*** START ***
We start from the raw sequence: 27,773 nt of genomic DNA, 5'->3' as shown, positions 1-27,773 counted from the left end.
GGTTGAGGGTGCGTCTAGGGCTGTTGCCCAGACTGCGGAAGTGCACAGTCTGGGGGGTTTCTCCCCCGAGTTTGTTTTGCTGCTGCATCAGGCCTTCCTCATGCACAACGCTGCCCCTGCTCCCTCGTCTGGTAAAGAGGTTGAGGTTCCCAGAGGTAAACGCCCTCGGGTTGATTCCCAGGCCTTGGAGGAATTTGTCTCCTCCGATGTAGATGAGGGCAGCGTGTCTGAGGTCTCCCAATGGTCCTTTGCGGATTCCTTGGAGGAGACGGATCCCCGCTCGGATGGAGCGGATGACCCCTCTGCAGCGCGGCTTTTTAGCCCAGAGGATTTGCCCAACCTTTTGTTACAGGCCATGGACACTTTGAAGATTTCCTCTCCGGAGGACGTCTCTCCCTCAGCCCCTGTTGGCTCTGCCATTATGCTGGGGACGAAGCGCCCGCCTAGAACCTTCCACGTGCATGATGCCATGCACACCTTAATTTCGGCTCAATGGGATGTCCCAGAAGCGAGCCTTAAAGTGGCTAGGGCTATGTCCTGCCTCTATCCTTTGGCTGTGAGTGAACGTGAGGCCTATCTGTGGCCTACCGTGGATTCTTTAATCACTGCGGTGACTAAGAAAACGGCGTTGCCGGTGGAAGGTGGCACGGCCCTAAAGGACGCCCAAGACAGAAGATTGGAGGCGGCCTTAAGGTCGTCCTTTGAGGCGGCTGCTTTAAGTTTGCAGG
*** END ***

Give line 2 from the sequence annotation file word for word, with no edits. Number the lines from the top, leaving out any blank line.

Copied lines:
GGTTGAGGGTGCGTCTAGGGCTGTTGCCCAGACTGCGGAAGTGCACAGTCTGGGGGGTTTCTCCCCCGAGTTTGTTTTGCTGCTGCATCAGGCCTTCCTCATGCACAACGCTGCCCCTGCTCCCTCGTCTGGTAAAGAGGTTGAGGTTCCCAGAGGTAAACGCCCTCGGGTTGATTCCCAGGCCTTGGAGGAATTTGTCTCCTCCGATGTAGATGAGGGCAGCGTGTCTGAGGTCTCCCAATGGTCCTTTGCGGATTCCTTGGAGGAGACGGATCCCCGCTCGGATGGAGCGGATGACCCCTCTGCAGCGCGGCTTTTTAGCCCAGAGGATTTGCCCAACCTTTTGTTACAGGCCATGGACACTTTGAAGATTTCCTCTCCGGAGGACGTCTCTCCCTCAGCCCCTGTTGGCTCTGCCATTATGCTGGGGACGAAGCGCCCGCCTAGAACCTTCCACGTGCATGATGCCATGCACACCTTAATTTCGGCTCAATGGGATGTCCCAGAAGCGAGCCTTAAAGTGGCTAGGGCTATGTCCTGCCTCTATCCTTTGGCTGTGAGTGAACGTGAGGCCTATCTGTGGCCTACCGTGGATTCTTTAATCACTGCGGTGACTAAGAAAACGGCGTTGCCGGTGGAAGGTGGCACGGCCCTAAAGGACGCCCAAGACAGAAGATTGGAGGCGGCCTTAAGGTCGTCCTTTGAGGCGGCTGCTTTAAGTTTGCAGG